On Thursday, March 1, several student bands had the opportunity to perform on the VCS stage as a result of a cancellation on behalf of the originally scheduled performer. Suffice it to say, they did not disappoint. Each group brought with them a certain type of energy and enthusiasm that is often absent from professional performers. This infectious vibe that radiated off of the performers was present in audience members as well. As music filled the space, both bands’ and observers’ faces were lit with amusement as their feet began to move with the music, creating an atmosphere of collective happiness and community.
The Crosstones started off the night with their tight harmonies and superb balance. The group sang, “Fix You” and “Elastic Heart,” and each song had an astounding soloist that was supported by the smooth voices of the group. Not only did the Crosstones nail their melodic composition, but their implementation of dynamics added a dramatic flair to their near-perfect performance. Though technically impeccable, the Crosstones’ visible passion for their music brought their performance to the next level.
In addition to established groups, first-year students shared their musical talents with VCS attendees. Nicole Recto ’21 and Will Crate ’21 conveyed a sort of quiet determination with their expressive rendition of James Arthur’s “Say You Won’t Let Go.” Their smooth voices and developed harmonies made for a pleasing sound in all ranges. Crate also lent his vocals and guitar to a performance with Billy Lahart ’21. The dynamic duo used their musical talents to bring good-natured humor to the evening in their interpretation of “Send me on my Way” from the movie Ice Age. Not only did Lahart and Crate deliver a lively performance, but also their interactions with the audience made the experience fun. Aggressive guitar playing and singing resulted in a boisterous style all their own, but with some rock influences. The pair’s willingness to employ humor and clear excitement made for an amazing experiential performance.
If passion is what makes a band successful, Alisa Amador ’18 brought this and more to her incredible performance of original music. With Ian Clarkson ’18, Owen Schmidt ’21, and Matt Marcus ’18 as her support, her band delivered instrumentals that highlighted the creativity and devotion that laced each song. Amador has a clearly established tone that shone through in each of her songs. Reminiscent of 1920s jazz, her soulful voice and driving rhythms enable Amador to captivate a room.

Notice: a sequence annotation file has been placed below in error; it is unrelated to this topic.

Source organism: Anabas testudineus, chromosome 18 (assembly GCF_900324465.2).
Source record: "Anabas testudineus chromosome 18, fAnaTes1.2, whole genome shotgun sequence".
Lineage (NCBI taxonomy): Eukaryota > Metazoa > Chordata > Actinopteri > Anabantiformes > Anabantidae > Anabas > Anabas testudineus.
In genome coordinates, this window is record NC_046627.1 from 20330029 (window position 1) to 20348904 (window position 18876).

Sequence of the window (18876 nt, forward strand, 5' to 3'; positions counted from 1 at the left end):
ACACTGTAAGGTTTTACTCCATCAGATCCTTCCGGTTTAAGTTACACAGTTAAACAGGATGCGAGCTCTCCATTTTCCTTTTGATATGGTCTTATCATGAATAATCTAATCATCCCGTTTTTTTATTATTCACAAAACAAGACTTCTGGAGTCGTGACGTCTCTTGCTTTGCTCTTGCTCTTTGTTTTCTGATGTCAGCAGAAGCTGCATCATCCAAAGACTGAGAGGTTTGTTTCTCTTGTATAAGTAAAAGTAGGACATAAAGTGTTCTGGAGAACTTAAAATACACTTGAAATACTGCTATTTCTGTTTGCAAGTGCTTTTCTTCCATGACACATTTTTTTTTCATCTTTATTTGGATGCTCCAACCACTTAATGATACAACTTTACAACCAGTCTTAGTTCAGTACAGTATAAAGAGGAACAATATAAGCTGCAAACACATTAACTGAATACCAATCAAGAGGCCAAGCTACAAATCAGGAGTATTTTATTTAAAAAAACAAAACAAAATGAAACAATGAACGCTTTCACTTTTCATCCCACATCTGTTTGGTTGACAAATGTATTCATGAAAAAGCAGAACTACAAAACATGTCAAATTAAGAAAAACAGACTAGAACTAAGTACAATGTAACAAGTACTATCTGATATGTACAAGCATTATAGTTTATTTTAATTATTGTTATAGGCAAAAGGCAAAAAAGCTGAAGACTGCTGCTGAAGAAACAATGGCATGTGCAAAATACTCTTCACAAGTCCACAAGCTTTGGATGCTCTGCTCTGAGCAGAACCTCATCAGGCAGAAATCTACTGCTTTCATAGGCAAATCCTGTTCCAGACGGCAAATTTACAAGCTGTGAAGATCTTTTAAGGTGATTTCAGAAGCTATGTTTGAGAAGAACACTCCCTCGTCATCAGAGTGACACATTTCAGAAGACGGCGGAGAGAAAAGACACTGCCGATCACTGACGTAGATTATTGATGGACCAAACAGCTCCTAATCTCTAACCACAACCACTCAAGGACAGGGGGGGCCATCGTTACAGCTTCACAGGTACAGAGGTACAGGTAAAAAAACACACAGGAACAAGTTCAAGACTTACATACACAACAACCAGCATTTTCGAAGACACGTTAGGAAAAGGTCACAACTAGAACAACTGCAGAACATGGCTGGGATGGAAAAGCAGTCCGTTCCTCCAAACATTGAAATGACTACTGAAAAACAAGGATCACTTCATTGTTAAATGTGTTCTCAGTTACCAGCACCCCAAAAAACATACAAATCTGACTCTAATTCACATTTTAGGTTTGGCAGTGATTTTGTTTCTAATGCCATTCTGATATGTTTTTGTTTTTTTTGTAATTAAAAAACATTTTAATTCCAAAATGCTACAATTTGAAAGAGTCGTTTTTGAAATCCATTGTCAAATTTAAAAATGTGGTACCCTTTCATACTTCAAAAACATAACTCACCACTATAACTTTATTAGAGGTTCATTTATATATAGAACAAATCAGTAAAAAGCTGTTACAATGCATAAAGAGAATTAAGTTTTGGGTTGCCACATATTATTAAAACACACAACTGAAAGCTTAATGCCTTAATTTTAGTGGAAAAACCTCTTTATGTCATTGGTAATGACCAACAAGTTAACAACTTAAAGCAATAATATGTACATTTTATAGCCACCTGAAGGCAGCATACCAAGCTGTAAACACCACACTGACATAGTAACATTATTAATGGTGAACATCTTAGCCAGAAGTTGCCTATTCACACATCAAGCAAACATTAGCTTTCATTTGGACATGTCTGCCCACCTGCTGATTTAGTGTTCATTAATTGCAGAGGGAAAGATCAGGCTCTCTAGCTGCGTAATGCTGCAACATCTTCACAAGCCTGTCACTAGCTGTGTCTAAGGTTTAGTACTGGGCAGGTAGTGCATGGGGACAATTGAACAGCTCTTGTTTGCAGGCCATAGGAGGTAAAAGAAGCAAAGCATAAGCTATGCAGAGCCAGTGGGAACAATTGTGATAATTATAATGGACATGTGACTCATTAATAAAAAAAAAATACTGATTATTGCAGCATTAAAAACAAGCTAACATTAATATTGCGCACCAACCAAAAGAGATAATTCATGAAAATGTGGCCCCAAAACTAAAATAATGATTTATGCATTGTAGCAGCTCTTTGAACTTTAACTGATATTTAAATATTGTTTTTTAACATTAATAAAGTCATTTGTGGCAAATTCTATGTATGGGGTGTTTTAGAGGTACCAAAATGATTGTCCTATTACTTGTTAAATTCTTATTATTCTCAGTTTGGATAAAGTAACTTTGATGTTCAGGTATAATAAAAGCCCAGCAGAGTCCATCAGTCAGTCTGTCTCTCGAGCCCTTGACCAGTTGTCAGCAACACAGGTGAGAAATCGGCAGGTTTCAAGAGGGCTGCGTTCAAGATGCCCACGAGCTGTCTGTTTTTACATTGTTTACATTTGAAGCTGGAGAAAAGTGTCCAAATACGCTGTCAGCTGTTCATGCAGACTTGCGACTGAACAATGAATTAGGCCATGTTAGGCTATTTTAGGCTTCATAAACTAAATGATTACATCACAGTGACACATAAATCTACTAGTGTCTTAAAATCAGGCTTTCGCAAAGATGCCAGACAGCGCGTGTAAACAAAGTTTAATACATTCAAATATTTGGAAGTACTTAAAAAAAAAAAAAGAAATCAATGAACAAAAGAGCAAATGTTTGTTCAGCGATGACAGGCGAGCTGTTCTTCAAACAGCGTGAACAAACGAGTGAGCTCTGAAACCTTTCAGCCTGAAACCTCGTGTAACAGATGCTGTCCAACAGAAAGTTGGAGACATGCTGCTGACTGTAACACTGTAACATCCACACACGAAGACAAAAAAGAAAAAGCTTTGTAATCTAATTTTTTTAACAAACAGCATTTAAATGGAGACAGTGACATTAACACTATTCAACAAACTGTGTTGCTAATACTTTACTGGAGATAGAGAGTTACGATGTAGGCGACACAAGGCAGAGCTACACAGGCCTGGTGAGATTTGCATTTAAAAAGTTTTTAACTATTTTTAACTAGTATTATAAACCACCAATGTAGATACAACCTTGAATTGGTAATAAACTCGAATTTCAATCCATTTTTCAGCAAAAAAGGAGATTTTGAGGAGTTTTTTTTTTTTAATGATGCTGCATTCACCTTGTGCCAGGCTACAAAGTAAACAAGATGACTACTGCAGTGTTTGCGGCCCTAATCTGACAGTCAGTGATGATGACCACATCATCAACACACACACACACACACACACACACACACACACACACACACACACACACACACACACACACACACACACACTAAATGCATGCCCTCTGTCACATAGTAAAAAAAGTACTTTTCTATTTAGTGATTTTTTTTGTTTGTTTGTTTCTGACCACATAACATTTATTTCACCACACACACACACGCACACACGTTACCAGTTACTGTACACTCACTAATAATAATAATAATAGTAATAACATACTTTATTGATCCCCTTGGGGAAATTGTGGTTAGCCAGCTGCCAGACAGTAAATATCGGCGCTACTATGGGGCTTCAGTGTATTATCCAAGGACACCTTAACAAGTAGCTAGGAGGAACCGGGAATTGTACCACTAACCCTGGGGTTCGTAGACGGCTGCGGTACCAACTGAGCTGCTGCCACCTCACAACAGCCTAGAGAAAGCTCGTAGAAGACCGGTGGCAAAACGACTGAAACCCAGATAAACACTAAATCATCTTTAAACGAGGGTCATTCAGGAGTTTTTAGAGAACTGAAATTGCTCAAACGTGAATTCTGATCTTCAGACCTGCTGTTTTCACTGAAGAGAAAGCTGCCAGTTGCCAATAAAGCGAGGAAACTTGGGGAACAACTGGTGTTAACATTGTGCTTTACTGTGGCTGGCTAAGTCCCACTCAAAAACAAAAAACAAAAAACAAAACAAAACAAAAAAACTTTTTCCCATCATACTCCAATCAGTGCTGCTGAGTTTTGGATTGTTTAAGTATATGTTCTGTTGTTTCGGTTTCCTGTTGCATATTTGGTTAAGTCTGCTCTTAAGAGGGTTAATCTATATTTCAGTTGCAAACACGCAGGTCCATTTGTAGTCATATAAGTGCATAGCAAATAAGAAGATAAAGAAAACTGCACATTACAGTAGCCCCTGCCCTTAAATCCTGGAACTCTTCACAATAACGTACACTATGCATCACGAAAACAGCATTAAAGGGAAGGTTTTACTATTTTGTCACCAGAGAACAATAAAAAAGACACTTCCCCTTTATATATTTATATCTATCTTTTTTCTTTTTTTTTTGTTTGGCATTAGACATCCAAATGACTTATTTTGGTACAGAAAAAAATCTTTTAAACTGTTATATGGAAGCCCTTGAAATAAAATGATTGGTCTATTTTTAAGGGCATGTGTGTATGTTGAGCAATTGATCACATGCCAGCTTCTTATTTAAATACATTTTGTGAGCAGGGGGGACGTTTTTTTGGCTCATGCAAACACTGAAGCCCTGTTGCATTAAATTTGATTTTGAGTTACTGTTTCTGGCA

After the performance, I had the opportunity to speak with Amador about her music. Born into a musical family, Amador started performing as a backup singer with her family as soon as she could walk, and later learned the guitar at age 10. She began composing her own music at age 15, “when sh** hit the fan” and she witnessed a loved one going through a deep depression. According to Amador, music brings people together with “a power that goes beyond words. It is so rare for people to just be together.” Drawing inspiration from jazz greats such as Ella Fitzgerald, in addition to various Latino artists, Amador noted that she prefers to play in intimate settings because “you can see everyone’s faces and hear their reactions.” On performing for peers, she stated: “I get the most nervous before shows at VCS, but they are my favorite because everyone is listening, and the soundman is brilliant; he makes us sound so good.”
Similarly, members of The Remedy Patrick Nelson ’18 and Matt Marcus ’18 emphasized their enjoyment for playing in an intimate setting for peers. “Crowd reactions give us so much energy,” Nelson stated, “It’s really cyclical. They’re putting it in and we’re putting it out. Here we play and people are so respectful.” Members of The Remedy met on the first day of their freshman orientation and have been playing together for four years; the band’s name is even borrowed from the title of the book the class of 2018 read as incoming first-years. The group displays an incredible dynamic between members, and their zealous performance energized the crowd despite being the final act. On performing at VCS as opposed to bar settings, Nelson noted that the band “can play whatever [they] want,” opting for coffeehouse style music instead of exclusively “sing-alongs and energetic music” played at bars. The band added intensity and gusto to songs like “Ophelia” and “I Will Wait” that had the crowd energized and enthralled.
In the absence of the scheduled artists, student musicians stepped up to the challenge and built an incredible evening, amounting to one of the best VCS concerts of the year.